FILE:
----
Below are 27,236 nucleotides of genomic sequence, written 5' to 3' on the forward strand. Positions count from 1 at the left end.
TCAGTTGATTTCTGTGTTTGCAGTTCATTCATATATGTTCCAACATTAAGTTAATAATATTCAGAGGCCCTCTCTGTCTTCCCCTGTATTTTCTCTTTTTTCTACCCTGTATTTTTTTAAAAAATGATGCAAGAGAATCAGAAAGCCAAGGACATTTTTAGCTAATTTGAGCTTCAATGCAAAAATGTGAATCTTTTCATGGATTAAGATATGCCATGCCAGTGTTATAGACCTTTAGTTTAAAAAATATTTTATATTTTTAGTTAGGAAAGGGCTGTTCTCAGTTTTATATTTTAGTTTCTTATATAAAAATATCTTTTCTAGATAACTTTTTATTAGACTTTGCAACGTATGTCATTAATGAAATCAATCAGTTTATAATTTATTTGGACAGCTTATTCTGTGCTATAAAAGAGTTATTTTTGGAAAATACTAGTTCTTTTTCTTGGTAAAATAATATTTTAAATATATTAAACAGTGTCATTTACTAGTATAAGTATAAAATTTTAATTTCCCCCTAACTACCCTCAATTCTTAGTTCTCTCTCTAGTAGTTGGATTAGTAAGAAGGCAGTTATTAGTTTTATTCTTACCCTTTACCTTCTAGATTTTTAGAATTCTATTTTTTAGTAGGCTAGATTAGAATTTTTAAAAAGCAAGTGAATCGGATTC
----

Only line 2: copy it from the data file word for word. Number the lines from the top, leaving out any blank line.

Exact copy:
TCAGTTGATTTCTGTGTTTGCAGTTCATTCATATATGTTCCAACATTAAGTTAATAATATTCAGAGGCCCTCTCTGTCTTCCCCTGTATTTTCTCTTTTTTCTACCCTGTATTTTTTTAAAAAATGATGCAAGAGAATCAGAAAGCCAAGGACATTTTTAGCTAATTTGAGCTTCAATGCAAAAATGTGAATCTTTTCATGGATTAAGATATGCCATGCCAGTGTTATAGACCTTTAGTTTAAAAAATATTTTATATTTTTAGTTAGGAAAGGGCTGTTCTCAGTTTTATATTTTAGTTTCTTATATAAAAATATCTTTTCTAGATAACTTTTTATTAGACTTTGCAACGTATGTCATTAATGAAATCAATCAGTTTATAATTTATTTGGACAGCTTATTCTGTGCTATAAAAGAGTTATTTTTGGAAAATACTAGTTCTTTTTCTTGGTAAAATAATATTTTAAATATATTAAACAGTGTCATTTACTAGTATAAGTATAAAATTTTAATTTCCCCCTAACTACCCTCAATTCTTAGTTCTCTCTCTAGTAGTTGGATTAGTAAGAAGGCAGTTATTAGTTTTATTCTTACCCTTTACCTTCTAGATTTTTAGAATTCTATTTTTTAGTAGGCTAGATTAGAATTTTTAAAAAGCAAGTGAATCGGATTC